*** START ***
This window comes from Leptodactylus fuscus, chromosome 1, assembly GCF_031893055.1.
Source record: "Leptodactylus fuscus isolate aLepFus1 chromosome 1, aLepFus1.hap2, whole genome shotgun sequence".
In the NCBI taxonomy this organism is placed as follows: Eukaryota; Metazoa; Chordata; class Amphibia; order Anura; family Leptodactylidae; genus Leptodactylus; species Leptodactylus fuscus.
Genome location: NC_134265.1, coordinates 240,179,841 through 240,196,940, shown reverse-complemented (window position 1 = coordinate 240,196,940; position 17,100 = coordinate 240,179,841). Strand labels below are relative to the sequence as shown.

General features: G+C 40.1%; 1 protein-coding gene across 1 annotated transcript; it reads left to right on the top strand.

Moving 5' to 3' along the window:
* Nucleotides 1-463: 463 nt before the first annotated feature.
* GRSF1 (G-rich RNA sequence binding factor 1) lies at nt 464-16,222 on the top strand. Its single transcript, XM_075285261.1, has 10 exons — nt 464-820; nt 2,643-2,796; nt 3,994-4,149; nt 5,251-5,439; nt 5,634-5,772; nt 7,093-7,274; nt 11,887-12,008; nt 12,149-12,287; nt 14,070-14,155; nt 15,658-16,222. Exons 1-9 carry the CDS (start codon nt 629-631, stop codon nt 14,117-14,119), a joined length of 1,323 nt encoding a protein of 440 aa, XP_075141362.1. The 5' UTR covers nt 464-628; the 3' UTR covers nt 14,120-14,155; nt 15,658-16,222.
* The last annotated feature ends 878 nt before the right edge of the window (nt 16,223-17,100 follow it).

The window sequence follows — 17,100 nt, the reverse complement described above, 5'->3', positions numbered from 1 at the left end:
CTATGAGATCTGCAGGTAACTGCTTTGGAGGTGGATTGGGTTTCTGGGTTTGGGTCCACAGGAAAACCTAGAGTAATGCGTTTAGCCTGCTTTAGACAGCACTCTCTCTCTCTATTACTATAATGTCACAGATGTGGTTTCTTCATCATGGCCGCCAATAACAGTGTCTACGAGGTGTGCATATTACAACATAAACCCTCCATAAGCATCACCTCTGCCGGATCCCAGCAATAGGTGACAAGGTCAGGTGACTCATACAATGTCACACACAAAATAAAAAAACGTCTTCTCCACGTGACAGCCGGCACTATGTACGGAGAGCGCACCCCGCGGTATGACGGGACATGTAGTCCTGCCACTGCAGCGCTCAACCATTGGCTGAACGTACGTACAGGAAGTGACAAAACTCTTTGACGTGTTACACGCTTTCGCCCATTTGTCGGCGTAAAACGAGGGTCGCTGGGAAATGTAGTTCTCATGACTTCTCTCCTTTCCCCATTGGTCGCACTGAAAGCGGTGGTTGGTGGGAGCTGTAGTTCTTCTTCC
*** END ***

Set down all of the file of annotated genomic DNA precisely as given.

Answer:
This window comes from Leptodactylus fuscus, chromosome 1, assembly GCF_031893055.1.
Source record: "Leptodactylus fuscus isolate aLepFus1 chromosome 1, aLepFus1.hap2, whole genome shotgun sequence".
In the NCBI taxonomy this organism is placed as follows: Eukaryota; Metazoa; Chordata; class Amphibia; order Anura; family Leptodactylidae; genus Leptodactylus; species Leptodactylus fuscus.
Genome location: NC_134265.1, coordinates 240,179,841 through 240,196,940, shown reverse-complemented (window position 1 = coordinate 240,196,940; position 17,100 = coordinate 240,179,841). Strand labels below are relative to the sequence as shown.

General features: G+C 40.1%; 1 protein-coding gene across 1 annotated transcript; it reads left to right on the top strand.

Moving 5' to 3' along the window:
* Nucleotides 1-463: 463 nt before the first annotated feature.
* GRSF1 (G-rich RNA sequence binding factor 1) lies at nt 464-16,222 on the top strand. Its single transcript, XM_075285261.1, has 10 exons — nt 464-820; nt 2,643-2,796; nt 3,994-4,149; nt 5,251-5,439; nt 5,634-5,772; nt 7,093-7,274; nt 11,887-12,008; nt 12,149-12,287; nt 14,070-14,155; nt 15,658-16,222. Exons 1-9 carry the CDS (start codon nt 629-631, stop codon nt 14,117-14,119), a joined length of 1,323 nt encoding a protein of 440 aa, XP_075141362.1. The 5' UTR covers nt 464-628; the 3' UTR covers nt 14,120-14,155; nt 15,658-16,222.
* The last annotated feature ends 878 nt before the right edge of the window (nt 16,223-17,100 follow it).

The window sequence follows — 17,100 nt, the reverse complement described above, 5'->3', positions numbered from 1 at the left end:
CTATGAGATCTGCAGGTAACTGCTTTGGAGGTGGATTGGGTTTCTGGGTTTGGGTCCACAGGAAAACCTAGAGTAATGCGTTTAGCCTGCTTTAGACAGCACTCTCTCTCTCTATTACTATAATGTCACAGATGTGGTTTCTTCATCATGGCCGCCAATAACAGTGTCTACGAGGTGTGCATATTACAACATAAACCCTCCATAAGCATCACCTCTGCCGGATCCCAGCAATAGGTGACAAGGTCAGGTGACTCATACAATGTCACACACAAAATAAAAAAACGTCTTCTCCACGTGACAGCCGGCACTATGTACGGAGAGCGCACCCCGCGGTATGACGGGACATGTAGTCCTGCCACTGCAGCGCTCAACCATTGGCTGAACGTACGTACAGGAAGTGACAAAACTCTTTGACGTGTTACACGCTTTCGCCCATTTGTCGGCGTAAAACGAGGGTCGCTGGGAAATGTAGTTCTCATGACTTCTCTCCTTTCCCCATTGGTCGCACTGAAAGCGGTGGTTGGTGGGAGCTGTAGTTCTTCTTCC